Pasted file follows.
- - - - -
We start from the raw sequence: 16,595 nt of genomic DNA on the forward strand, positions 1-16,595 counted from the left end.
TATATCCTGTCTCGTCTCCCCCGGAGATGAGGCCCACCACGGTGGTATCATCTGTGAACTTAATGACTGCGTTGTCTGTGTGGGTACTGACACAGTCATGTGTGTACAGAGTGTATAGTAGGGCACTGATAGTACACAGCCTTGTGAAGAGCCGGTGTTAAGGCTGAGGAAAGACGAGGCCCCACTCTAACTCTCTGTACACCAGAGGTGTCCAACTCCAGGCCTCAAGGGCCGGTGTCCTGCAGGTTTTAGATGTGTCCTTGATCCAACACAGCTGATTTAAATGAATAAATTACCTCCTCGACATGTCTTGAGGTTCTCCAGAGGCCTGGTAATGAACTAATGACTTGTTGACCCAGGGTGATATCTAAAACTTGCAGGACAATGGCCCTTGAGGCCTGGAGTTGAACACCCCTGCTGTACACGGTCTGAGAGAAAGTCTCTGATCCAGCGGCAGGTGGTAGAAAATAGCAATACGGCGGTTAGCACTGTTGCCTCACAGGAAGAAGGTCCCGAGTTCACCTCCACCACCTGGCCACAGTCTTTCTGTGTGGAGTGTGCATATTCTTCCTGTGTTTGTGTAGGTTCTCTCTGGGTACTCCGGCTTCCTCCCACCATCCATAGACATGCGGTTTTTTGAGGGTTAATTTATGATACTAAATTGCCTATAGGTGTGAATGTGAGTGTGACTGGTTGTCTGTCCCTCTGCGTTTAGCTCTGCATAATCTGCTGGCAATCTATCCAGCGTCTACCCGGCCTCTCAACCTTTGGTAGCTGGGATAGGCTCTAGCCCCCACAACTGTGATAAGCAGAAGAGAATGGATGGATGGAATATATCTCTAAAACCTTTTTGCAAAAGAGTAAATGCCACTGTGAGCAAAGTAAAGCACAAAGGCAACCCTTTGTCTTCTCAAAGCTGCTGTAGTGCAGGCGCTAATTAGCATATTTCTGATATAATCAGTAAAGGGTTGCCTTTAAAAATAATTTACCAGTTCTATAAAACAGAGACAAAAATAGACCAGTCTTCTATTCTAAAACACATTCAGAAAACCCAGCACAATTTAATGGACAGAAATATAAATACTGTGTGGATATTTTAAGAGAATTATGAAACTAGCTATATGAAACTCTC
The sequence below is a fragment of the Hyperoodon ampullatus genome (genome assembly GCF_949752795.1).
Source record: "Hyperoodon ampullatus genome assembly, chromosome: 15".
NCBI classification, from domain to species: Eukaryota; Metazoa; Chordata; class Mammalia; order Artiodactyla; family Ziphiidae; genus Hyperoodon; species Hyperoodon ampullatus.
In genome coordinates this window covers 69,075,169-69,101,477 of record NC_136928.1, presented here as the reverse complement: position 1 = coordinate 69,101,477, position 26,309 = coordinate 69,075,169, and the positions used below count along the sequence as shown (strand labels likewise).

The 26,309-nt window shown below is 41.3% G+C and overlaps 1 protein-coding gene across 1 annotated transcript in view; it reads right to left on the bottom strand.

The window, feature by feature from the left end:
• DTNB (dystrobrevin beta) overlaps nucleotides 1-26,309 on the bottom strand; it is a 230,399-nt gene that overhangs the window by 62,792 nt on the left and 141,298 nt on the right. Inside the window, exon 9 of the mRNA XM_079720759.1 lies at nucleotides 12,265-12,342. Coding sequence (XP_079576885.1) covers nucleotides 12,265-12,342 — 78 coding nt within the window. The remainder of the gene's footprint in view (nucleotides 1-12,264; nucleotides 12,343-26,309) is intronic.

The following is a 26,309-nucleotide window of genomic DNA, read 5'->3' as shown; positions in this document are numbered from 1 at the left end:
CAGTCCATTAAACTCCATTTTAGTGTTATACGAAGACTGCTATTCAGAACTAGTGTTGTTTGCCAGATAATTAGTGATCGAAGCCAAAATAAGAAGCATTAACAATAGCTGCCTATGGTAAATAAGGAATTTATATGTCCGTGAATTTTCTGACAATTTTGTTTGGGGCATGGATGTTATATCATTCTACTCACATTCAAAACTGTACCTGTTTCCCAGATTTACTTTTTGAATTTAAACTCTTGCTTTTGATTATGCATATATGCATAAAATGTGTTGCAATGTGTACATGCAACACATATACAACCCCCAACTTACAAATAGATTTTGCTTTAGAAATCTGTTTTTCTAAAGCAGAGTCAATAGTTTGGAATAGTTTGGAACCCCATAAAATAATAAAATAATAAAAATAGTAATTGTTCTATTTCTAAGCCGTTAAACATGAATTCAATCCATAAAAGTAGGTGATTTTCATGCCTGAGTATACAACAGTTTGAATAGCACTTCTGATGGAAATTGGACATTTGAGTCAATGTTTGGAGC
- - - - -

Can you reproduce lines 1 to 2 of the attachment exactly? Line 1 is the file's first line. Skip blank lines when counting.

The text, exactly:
We start from the raw sequence: 16,595 nt of genomic DNA on the forward strand, positions 1-16,595 counted from the left end.
TATATCCTGTCTCGTCTCCCCCGGAGATGAGGCCCACCACGGTGGTATCATCTGTGAACTTAATGACTGCGTTGTCTGTGTGGGTACTGACACAGTCATGTGTGTACAGAGTGTATAGTAGGGCACTGATAGTACACAGCCTTGTGAAGAGCCGGTGTTAAGGCTGAGGAAAGACGAGGCCCCACTCTAACTCTCTGTACACCAGAGGTGTCCAACTCCAGGCCTCAAGGGCCGGTGTCCTGCAGGTTTTAGATGTGTCCTTGATCCAACACAGCTGATTTAAATGAATAAATTACCTCCTCGACATGTCTTGAGGTTCTCCAGAGGCCTGGTAATGAACTAATGACTTGTTGACCCAGGGTGATATCTAAAACTTGCAGGACAATGGCCCTTGAGGCCTGGAGTTGAACACCCCTGCTGTACACGGTCTGAGAGAAAGTCTCTGATCCAGCGGCAGGTGGTAGAAAATAGCAATACGGCGGTTAGCACTGTTGCCTCACAGGAAGAAGGTCCCGAGTTCACCTCCACCACCTGGCCACAGTCTTTCTGTGTGGAGTGTGCATATTCTTCCTGTGTTTGTGTAGGTTCTCTCTGGGTACTCCGGCTTCCTCCCACCATCCATAGACATGCGGTTTTTTGAGGGTTAATTTATGATACTAAATTGCCTATAGGTGTGAATGTGAGTGTGACTGGTTGTCTGTCCCTCTGCGTTTAGCTCTGCATAATCTGCTGGCAATCTATCCAGCGTCTACCCGGCCTCTCAACCTTTGGTAGCTGGGATAGGCTCTAGCCCCCACAACTGTGATAAGCAGAAGAGAATGGATGGATGGAATATATCTCTAAAACCTTTTTGCAAAAGAGTAAATGCCACTGTGAGCAAAGTAAAGCACAAAGGCAACCCTTTGTCTTCTCAAAGCTGCTGTAGTGCAGGCGCTAATTAGCATATTTCTGATATAATCAGTAAAGGGTTGCCTTTAAAAATAATTTACCAGTTCTATAAAACAGAGACAAAAATAGACCAGTCTTCTATTCTAAAACACATTCAGAAAACCCAGCACAATTTAATGGACAGAAATATAAATACTGTGTGGATATTTTAAGAGAATTATGAAACTAGCTATATGAAACTCTC